Election 2016: The Ultimate Test of Our Yoga Practice
“Collective fear stimulates herd instinct, and tends to produce ferocity toward those who are not regarded as members of the herd.” ~ Bertrand Russell
OK yogis, are you ready for the ultimate test of your practice?
Its 2016, election time in America and here it is: finding compassion for Trump supporters.
That’s right! It’s time to find compassion for bigots and bullies, people who punch young nonviolent protesters and shove young black women to the ground. People who support the degradation of Muslims, Mexicans, women, people who are handicapped…sadly, too many to list.
Because finding compassion for these people and helping them heal will be the key to healing the rifts that divide our country.
While the media likes to characterize Trump supporters as angry, when I listen to their words what I hear is fear. Among the loudest and most active of his supporters you hear people trapped in fear, their amygdala firing on all cylinders. They feel left behind and given the pace of progress and change in the country, they feel their own existence is under threat.
I’m seeing yogis and even yoga teachers talk about the 2016 campaign as a “battle of good and evil.” Yoga means ‘union’ and if we are divided because of politics or beliefs we are not truly living our practice. We must unify our communities as well as our spirits if we are to call ourselves yogis.
This is not a fight or a battle, its an opportunity for us to come together.
We saw the same thing just a few years ago in the discussions on health care and torture and while one side ended up being in the majority, the fear at the heart of those against health care reform and those who supported torture was left to fester and grow.
At the same time, the economic “recovery” has been uneven with many people still worse off than they were before and with little hope left. They are desperate for answers not only to why it happened, but for who is to blame and for simple answers of how to fix it all. This is where demagogues find fertile ground to plant their seeds of division.
The oldest political trick in the book, whether it’s a country, a city, or even a family, is to identify a scapegoat or scapegoats onto which the sins and ills of society can be placed to free others from responsibility for their plight. Its often used by those in power to deflect attention away from the actual causes of the situation (which can be complex and systemic) and to channel into political power to serve the ends of the person stirring the pot.
And as we’ve seen so far among Trump’s supporters, they need a scapegoat to blame for why they are falling out the bottom end of the economic ladder and see little or no future for their children. Misdirecting public ire at a scapegoat keeps the attention off the banks and plutocrats who are buying Congress, statehouses, and city halls.
These scapegoats are being chosen for them with the assistance of the outrage industry: the media. While most Trump supporters have fallen out of the middle class and into the bottom rung of American society, Trump (with the aid of the media) holds out the “others” (Mexicans, Blacks, Muslims, Women) as the scapegoats. It’s also no mystery that these are also many of the same people who are rising in society and taking their rightful place alongside everyone else.
People make poor and often very selfish decisions when they are ruled by fear.
To those who see the world as a zero sum game (where someone else’s gains means they must lose), the rise of the “other” presents an existential threat. If they can keep these ‘others’ down at least they won’t be on the bottom – and being treated the same way.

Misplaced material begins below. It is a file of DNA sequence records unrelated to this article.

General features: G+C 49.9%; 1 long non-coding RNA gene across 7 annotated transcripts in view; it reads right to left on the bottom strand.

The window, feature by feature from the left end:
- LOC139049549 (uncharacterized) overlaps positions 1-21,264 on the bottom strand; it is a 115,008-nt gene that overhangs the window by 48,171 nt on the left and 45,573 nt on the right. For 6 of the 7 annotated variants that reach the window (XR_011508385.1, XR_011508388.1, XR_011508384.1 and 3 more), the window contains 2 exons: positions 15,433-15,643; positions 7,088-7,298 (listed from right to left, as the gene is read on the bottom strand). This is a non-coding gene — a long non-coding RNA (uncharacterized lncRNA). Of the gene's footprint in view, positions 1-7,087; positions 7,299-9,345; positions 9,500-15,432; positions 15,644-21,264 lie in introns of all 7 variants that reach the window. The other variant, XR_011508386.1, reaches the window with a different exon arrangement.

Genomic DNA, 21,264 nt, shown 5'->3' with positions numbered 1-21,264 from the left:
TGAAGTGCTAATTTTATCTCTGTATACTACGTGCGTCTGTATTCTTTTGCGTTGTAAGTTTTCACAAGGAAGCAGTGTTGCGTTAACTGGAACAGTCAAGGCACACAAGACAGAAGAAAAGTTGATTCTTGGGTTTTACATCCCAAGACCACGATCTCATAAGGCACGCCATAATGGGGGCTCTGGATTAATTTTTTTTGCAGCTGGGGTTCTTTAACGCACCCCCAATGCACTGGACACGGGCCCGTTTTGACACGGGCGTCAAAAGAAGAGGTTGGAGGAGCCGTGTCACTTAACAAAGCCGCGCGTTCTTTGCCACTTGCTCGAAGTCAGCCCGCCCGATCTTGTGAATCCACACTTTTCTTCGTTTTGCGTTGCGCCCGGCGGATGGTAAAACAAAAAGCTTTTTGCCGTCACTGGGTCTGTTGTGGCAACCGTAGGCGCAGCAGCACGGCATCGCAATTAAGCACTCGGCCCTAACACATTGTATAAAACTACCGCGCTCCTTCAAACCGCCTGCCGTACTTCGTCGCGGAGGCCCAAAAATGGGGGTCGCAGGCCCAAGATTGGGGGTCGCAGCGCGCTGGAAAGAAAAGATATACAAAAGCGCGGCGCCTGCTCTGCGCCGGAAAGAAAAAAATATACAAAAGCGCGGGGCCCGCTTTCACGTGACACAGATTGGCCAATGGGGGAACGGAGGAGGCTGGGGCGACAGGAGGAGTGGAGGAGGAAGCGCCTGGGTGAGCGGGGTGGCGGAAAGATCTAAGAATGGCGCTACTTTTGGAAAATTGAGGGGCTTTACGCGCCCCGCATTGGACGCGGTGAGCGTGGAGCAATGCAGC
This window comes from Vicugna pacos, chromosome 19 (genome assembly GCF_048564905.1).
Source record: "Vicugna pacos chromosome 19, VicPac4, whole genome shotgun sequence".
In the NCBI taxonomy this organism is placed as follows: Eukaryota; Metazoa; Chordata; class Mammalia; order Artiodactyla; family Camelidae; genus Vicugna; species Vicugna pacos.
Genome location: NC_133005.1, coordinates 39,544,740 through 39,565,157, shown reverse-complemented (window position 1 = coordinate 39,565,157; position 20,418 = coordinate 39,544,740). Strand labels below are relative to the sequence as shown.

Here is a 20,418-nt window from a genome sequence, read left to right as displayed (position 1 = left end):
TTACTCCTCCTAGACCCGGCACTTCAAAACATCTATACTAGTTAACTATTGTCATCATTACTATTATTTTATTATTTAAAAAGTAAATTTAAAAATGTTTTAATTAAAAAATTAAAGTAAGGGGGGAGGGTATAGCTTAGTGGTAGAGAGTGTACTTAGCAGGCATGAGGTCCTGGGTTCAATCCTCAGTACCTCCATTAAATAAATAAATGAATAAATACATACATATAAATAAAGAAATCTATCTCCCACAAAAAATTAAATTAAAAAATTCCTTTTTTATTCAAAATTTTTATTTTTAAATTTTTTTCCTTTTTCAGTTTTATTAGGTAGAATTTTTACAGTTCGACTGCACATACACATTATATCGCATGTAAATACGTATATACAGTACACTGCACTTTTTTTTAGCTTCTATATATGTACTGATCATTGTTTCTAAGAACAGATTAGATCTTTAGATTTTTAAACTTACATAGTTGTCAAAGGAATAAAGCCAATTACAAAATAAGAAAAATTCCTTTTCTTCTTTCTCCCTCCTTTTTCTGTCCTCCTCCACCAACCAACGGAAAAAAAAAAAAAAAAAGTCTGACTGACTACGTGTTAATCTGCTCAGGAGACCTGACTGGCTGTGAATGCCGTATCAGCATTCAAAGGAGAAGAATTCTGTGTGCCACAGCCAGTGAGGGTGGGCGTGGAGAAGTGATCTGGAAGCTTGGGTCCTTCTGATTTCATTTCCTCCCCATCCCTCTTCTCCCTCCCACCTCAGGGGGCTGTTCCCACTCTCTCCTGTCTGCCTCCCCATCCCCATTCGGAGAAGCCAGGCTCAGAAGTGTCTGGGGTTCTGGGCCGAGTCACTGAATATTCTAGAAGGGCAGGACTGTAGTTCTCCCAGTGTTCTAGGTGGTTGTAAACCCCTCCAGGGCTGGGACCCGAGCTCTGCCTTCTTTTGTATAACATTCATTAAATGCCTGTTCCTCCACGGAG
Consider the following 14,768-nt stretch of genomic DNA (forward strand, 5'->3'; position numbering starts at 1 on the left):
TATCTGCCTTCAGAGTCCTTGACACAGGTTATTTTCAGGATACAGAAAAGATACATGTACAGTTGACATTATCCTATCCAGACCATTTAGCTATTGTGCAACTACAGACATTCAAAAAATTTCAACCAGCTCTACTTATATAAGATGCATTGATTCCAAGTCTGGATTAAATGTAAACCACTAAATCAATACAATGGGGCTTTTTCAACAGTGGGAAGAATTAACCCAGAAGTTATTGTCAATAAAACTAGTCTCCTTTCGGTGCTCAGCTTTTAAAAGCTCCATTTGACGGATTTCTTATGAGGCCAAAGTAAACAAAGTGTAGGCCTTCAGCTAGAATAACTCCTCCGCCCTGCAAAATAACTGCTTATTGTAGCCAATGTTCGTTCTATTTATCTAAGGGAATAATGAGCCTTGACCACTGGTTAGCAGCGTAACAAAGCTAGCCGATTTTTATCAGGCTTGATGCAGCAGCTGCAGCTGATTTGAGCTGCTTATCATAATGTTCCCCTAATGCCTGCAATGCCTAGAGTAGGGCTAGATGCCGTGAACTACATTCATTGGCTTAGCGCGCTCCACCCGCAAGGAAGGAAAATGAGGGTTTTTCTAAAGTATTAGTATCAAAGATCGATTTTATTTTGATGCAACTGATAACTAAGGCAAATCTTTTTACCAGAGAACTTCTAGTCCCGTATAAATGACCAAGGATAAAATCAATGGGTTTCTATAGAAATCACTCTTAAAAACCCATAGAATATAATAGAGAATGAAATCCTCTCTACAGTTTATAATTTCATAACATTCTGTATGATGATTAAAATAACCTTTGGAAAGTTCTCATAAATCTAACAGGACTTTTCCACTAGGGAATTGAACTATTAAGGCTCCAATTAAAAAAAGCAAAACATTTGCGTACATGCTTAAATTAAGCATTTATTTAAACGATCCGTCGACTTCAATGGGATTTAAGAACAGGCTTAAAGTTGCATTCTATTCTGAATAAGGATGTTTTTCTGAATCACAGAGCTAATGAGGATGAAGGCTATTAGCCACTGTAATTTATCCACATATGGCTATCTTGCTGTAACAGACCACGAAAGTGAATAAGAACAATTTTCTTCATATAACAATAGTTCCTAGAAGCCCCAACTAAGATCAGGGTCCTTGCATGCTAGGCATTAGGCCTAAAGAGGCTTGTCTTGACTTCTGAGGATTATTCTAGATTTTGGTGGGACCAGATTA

To them, making America great again means putting them back on top of the social and economic ladder; even if it means ruling the ashes of a decayed and divided society. Their main candidate speaks in terms of winners and losers which resonates in the winner-take-all culture of American society, and this needs to change.
This mentality pits us all against one another. Just because someone else gets a little more does not mean we get less. Just because gay people can marry does not make our own marriages less meaningful and just because women can earn as much as men does not devalue a man’s wage. And people who fear for their children’s future in the midst of such thinking can be convinced to respond in ways which are nasty. In those moments we need to overcome our instinct to react to them with disgust and instead respond with compassion.
Of course most extreme supporters will probably not be open to dialogue but its the large swath of people closer to the middle where we can make a difference. By engaging in dialogue with the more reasonable people (and choosing the right times and places to do it), we can help keep a toxic political movement from becoming a majority and send it back to the fringe. And before you call this entire idea naive, note that this approach is used successfully every day by peacemakers in troubled countries and societies around the world.
We all need to be able to see that when we’re all equal and work together, we can all “win.” No one needs to “lose.” There is plenty of room at the top and there should be dignity and a decent life for those who play by the rules, even if they don’t end up wealthy. Our social contract needs to be rewritten so it works for everyone. This is something we can only do together.
We have the ability and resources to feed and house everyone and provide them a good education, health care, and do it all in a safe and happy environment. And while we may slightly differ politically on ways we can achieve that, the politics of fear and the outrage industry (on the left and right) have taken our small differences and made them appear insurmountable. They have also made compromise a dirty word since once you’ve demonized the other side, you can’t be seen making a deal with them.
We can debate the facts all day long but as we’ve seen, some people are so mired in fear that they are impervious to facts. We can shame and call each other names but that only hardens everyone’s positions and deepens our separation.
Fear is the oxygen that feeds the fire of the Trump campaign and those like it. By reaching out with compassion and reducing levels of fear, we cut off the oxygen that feeds the fire of separation.